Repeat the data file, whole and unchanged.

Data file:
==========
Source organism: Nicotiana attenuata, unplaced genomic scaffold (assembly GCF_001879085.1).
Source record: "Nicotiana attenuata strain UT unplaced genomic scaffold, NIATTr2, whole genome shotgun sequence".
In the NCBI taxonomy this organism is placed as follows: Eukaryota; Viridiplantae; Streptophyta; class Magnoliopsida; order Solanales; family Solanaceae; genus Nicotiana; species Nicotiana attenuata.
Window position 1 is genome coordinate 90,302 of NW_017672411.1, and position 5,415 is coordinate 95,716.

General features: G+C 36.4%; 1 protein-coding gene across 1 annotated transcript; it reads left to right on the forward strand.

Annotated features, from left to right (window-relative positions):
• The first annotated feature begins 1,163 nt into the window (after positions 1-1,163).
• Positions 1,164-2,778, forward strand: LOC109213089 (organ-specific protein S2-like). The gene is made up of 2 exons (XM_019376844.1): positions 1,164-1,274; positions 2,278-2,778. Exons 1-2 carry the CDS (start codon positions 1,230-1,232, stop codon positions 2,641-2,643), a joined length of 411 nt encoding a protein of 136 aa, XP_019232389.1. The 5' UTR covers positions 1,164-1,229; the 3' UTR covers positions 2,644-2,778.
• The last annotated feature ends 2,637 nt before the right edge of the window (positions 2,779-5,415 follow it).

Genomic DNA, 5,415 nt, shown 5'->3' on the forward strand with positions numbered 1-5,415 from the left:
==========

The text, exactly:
Source organism: Nicotiana attenuata, unplaced genomic scaffold (assembly GCF_001879085.1).
Source record: "Nicotiana attenuata strain UT unplaced genomic scaffold, NIATTr2, whole genome shotgun sequence".
In the NCBI taxonomy this organism is placed as follows: Eukaryota; Viridiplantae; Streptophyta; class Magnoliopsida; order Solanales; family Solanaceae; genus Nicotiana; species Nicotiana attenuata.
Window position 1 is genome coordinate 90,302 of NW_017672411.1, and position 5,415 is coordinate 95,716.

General features: G+C 36.4%; 1 protein-coding gene across 1 annotated transcript; it reads left to right on the forward strand.

Annotated features, from left to right (window-relative positions):
• The first annotated feature begins 1,163 nt into the window (after positions 1-1,163).
• Positions 1,164-2,778, forward strand: LOC109213089 (organ-specific protein S2-like). The gene is made up of 2 exons (XM_019376844.1): positions 1,164-1,274; positions 2,278-2,778. Exons 1-2 carry the CDS (start codon positions 1,230-1,232, stop codon positions 2,641-2,643), a joined length of 411 nt encoding a protein of 136 aa, XP_019232389.1. The 5' UTR covers positions 1,164-1,229; the 3' UTR covers positions 2,644-2,778.
• The last annotated feature ends 2,637 nt before the right edge of the window (positions 2,779-5,415 follow it).

Genomic DNA, 5,415 nt, shown 5'->3' on the forward strand with positions numbered 1-5,415 from the left: